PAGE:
It’s a common misconception that food craving is our body’s way of signaling what it needs. And eating triggers that cause these cravings to spike and set off insatiable hunger are everywhere: in our kitchen, in the shops and even in our memories. Most of us have cravings for high-calorie food, which is why they are associated with weight gain and obesity. Whenever there is a craving, it’s difficult to count in calories and stop yourself from binge eating.
Losing control of your eating habits and munching on high-calorie sweets, or greasy food might lower your self-esteem. What’s the good news? Research is unfolding ways to get rid of eating triggers by managing your environment. Go through our list of 3 ways to avoid eating triggers that spike up food cravings.
You should build a stress management regimen that works for you. High-stress levels can affect your overall health, specifically your weight as the food cravings rise exponentially. Unmanaged stress elevates a hormone called cortisol that triggers cravings for high carbs, high sugar food. Chronic stress has been on constant rise, making it a necessity to carve out time daily to decompress.
Use meditation apps, listen to music, exercise and take a hot bath to relieve stress, know what works for you.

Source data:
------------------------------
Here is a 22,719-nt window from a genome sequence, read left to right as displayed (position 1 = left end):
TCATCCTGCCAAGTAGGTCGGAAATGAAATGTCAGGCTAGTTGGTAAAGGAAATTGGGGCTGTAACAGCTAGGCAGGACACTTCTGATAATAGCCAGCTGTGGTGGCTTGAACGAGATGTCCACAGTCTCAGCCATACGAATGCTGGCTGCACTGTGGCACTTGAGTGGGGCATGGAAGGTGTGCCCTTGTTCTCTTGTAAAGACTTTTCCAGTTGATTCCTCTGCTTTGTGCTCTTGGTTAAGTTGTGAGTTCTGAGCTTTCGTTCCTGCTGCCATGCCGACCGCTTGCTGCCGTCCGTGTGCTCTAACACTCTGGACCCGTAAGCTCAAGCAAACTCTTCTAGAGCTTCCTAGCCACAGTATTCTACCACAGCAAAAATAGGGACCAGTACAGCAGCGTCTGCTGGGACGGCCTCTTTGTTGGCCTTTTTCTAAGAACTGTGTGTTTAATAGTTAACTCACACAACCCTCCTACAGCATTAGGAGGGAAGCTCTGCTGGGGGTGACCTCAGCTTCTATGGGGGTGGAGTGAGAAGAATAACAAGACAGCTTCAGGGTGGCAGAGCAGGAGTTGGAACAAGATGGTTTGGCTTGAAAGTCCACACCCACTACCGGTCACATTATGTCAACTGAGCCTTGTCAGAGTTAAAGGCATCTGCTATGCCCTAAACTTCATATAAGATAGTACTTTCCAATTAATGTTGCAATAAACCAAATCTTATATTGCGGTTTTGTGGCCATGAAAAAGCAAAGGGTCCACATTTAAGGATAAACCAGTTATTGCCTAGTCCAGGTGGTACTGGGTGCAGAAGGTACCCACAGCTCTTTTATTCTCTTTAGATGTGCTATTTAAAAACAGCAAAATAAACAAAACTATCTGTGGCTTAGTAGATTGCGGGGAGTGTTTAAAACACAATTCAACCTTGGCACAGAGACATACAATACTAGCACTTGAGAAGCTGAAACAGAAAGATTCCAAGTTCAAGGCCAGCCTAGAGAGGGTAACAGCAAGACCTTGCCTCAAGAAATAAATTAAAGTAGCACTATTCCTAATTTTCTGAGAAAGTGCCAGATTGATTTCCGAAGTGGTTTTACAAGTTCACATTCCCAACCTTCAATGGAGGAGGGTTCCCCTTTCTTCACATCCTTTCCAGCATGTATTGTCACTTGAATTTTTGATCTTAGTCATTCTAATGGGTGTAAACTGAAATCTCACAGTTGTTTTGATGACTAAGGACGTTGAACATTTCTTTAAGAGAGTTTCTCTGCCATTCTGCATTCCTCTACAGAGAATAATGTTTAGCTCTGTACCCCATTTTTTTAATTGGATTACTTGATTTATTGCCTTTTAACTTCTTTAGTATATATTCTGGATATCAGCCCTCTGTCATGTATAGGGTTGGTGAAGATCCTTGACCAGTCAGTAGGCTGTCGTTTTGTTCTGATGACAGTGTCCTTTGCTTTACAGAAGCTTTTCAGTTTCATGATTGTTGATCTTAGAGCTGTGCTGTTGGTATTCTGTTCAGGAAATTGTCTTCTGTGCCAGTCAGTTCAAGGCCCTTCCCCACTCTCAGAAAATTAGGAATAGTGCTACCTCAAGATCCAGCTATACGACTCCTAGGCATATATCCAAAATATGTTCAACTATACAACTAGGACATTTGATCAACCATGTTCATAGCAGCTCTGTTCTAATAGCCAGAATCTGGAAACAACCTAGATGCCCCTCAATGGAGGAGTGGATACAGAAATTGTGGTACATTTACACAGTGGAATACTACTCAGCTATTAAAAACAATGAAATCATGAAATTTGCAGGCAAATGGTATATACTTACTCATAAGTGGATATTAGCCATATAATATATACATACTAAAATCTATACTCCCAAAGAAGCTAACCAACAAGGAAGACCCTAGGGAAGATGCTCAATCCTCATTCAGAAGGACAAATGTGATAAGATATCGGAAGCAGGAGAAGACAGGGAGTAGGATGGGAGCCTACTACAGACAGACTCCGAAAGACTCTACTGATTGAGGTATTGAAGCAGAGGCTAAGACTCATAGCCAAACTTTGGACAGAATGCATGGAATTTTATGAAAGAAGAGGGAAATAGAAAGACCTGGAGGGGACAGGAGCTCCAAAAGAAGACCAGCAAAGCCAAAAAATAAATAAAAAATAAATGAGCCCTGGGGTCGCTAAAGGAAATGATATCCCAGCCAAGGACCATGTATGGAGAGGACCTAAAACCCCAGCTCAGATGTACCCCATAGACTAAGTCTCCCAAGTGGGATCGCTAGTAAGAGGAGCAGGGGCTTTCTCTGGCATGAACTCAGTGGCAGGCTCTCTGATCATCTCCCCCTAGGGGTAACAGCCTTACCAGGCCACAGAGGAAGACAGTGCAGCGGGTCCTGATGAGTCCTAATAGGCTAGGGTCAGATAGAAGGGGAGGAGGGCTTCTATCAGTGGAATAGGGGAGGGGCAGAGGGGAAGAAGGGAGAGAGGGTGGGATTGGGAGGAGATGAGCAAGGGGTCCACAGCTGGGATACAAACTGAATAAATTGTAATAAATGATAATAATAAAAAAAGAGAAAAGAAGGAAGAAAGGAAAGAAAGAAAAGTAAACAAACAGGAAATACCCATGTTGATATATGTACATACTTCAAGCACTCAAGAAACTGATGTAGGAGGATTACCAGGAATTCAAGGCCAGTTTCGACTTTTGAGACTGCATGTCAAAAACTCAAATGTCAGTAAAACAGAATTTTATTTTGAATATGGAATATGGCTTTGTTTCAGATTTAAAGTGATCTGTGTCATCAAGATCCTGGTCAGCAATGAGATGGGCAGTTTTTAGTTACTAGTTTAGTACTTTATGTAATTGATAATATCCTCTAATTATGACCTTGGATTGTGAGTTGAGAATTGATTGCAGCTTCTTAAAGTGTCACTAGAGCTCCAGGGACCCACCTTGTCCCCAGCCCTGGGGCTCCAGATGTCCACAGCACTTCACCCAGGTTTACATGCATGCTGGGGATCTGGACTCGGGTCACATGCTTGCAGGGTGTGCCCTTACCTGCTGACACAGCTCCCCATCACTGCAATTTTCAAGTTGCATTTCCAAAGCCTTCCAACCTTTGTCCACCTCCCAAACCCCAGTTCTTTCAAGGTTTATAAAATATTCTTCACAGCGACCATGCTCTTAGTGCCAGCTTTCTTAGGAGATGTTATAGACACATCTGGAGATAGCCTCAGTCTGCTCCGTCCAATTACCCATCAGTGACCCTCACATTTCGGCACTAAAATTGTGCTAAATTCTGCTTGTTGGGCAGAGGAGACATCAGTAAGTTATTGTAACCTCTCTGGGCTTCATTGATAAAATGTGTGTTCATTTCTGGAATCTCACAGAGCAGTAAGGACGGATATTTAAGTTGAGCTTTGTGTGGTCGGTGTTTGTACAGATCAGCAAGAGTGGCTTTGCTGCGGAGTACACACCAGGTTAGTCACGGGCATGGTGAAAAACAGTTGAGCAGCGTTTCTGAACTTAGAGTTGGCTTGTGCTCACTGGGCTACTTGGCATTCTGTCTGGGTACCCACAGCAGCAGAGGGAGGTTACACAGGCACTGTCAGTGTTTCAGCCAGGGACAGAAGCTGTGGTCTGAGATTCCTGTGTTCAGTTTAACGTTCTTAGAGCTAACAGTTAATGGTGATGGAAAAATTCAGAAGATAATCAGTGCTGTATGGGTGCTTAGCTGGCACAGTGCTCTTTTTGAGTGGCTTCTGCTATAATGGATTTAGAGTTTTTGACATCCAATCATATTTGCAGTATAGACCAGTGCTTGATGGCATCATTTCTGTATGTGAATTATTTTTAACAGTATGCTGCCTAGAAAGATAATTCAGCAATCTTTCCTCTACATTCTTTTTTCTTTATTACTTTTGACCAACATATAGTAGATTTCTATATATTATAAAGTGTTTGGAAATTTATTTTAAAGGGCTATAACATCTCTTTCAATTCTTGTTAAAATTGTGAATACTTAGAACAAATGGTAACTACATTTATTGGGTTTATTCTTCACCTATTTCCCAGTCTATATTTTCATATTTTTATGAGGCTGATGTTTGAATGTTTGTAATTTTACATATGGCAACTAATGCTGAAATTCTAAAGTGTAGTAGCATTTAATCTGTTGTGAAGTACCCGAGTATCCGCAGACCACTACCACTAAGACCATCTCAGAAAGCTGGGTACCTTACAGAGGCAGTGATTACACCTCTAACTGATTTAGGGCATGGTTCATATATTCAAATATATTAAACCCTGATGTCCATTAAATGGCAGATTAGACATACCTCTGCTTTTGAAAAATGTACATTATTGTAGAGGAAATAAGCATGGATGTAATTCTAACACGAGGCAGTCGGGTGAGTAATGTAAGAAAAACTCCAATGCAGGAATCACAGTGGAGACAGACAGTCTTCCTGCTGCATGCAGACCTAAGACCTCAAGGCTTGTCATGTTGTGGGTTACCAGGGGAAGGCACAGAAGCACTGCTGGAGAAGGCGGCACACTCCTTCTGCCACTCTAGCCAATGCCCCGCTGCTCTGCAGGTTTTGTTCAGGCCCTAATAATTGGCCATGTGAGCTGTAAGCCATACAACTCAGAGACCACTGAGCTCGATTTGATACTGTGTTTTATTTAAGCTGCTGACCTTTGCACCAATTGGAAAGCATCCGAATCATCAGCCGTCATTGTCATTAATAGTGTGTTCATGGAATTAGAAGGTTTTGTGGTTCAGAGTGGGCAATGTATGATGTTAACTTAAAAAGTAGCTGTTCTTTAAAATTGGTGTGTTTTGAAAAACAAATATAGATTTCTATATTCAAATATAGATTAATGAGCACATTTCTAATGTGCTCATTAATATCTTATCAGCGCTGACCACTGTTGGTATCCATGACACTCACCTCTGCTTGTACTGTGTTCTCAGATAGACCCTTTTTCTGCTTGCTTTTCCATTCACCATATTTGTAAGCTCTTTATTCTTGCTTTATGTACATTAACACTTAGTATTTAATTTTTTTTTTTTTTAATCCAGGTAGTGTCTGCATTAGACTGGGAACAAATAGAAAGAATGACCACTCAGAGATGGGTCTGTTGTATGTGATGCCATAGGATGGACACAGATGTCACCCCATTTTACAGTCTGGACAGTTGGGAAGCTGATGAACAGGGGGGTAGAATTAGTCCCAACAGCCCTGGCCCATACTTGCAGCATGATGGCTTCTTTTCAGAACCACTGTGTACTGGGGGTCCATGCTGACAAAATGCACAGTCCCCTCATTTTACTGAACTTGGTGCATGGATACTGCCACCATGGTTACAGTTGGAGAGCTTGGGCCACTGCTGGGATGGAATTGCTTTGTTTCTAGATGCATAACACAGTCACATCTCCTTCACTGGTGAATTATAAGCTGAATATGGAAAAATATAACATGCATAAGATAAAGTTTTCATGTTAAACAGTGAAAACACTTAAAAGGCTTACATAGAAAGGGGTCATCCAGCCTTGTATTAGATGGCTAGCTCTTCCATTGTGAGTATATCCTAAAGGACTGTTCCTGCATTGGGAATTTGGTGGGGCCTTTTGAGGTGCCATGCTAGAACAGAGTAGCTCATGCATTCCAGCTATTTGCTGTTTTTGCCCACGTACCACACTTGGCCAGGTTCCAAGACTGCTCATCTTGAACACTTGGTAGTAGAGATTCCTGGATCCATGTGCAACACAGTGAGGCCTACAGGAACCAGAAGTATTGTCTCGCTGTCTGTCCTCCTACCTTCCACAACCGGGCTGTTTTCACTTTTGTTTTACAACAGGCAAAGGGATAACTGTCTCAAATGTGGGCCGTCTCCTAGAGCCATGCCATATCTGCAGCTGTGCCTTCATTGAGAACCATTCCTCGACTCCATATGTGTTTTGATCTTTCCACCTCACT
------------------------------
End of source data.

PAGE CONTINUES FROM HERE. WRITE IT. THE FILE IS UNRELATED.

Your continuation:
Don’t deprive yourself:
Depriving yourself of all of your favorite items—be it high carbs snacks or sweets, if not help but inevitably backfire in the form of obsession and bingeing. So, rather than eliminating all your favorites, plan out a diet chart. Focus more on healthy nutritious food, but don’t leave out the cheat days when you could enjoy all your guilty pleasures in controlled portions.
Chocolate cravings are quite common, but avoid eating the whole bar at once. Instead, wrap small portions individually and keep them at hard to reach places. For your ice-cream cravings, go for low-calorie options. For instance, a mini cup of vanilla Haagen-Dazs is just 210 calorie versus the 800-calorie pint. There are many other low-calorie options, just look at the label.
Go to bed:
Lack of sleep is one of the primary triggers for food cravings, so don’t skip sleep. It has been found by many researchers that there is a link between inadequate sleep, obesity and insatiable food cravings. A study found that people who slept only for five and a half hours ate more calories from snacks compared to those who slept for eight and a half hours.
According to a study published in the American Journal of Clinical Nutrition, people who were sleep-deprived consumed 500 calories(22% more) extra than when they had eight hours of sleep.
Researchers have found that getting little to no sleep disrupts not only appetite-regulating hormones but also causes severe food craving triggers. Having a quality sleep for at least 7 to 8 hours every night will help you avoid munching on cookies the next afternoon. So, make it a priority and avoid eating triggers that spike up food cravings.